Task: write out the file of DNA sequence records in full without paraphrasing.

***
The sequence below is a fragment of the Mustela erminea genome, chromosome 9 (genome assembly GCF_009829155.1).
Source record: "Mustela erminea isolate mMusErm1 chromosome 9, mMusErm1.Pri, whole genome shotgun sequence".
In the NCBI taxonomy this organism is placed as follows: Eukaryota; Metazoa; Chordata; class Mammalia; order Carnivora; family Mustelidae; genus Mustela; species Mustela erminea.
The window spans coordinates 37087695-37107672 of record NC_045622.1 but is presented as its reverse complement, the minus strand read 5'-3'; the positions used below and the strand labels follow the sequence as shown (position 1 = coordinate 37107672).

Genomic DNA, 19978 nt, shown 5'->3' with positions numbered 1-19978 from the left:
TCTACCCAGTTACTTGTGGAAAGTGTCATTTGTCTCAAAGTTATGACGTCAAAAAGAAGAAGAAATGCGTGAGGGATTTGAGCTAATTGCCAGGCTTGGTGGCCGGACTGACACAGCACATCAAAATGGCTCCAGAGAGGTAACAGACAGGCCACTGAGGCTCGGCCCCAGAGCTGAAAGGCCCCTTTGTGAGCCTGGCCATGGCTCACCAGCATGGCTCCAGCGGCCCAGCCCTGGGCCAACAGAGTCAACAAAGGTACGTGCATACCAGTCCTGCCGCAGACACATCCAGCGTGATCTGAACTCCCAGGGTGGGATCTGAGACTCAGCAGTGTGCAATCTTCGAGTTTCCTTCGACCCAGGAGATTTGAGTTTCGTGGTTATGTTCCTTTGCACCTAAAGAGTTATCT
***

The sequence below is a fragment of the Mustela erminea genome, chromosome 9 (genome assembly GCF_009829155.1).
Source record: "Mustela erminea isolate mMusErm1 chromosome 9, mMusErm1.Pri, whole genome shotgun sequence".
In the NCBI taxonomy this organism is placed as follows: Eukaryota; Metazoa; Chordata; class Mammalia; order Carnivora; family Mustelidae; genus Mustela; species Mustela erminea.
The window spans coordinates 37087695-37107672 of record NC_045622.1 but is presented as its reverse complement, the minus strand read 5'-3'; the positions used below and the strand labels follow the sequence as shown (position 1 = coordinate 37107672).

Genomic DNA, 19978 nt, shown 5'->3' with positions numbered 1-19978 from the left:
TCTACCCAGTTACTTGTGGAAAGTGTCATTTGTCTCAAAGTTATGACGTCAAAAAGAAGAAGAAATGCGTGAGGGATTTGAGCTAATTGCCAGGCTTGGTGGCCGGACTGACACAGCACATCAAAATGGCTCCAGAGAGGTAACAGACAGGCCACTGAGGCTCGGCCCCAGAGCTGAAAGGCCCCTTTGTGAGCCTGGCCATGGCTCACCAGCATGGCTCCAGCGGCCCAGCCCTGGGCCAACAGAGTCAACAAAGGTACGTGCATACCAGTCCTGCCGCAGACACATCCAGCGTGATCTGAACTCCCAGGGTGGGATCTGAGACTCAGCAGTGTGCAATCTTCGAGTTTCCTTCGACCCAGGAGATTTGAGTTTCGTGGTTATGTTCCTTTGCACCTAAAGAGTTATCT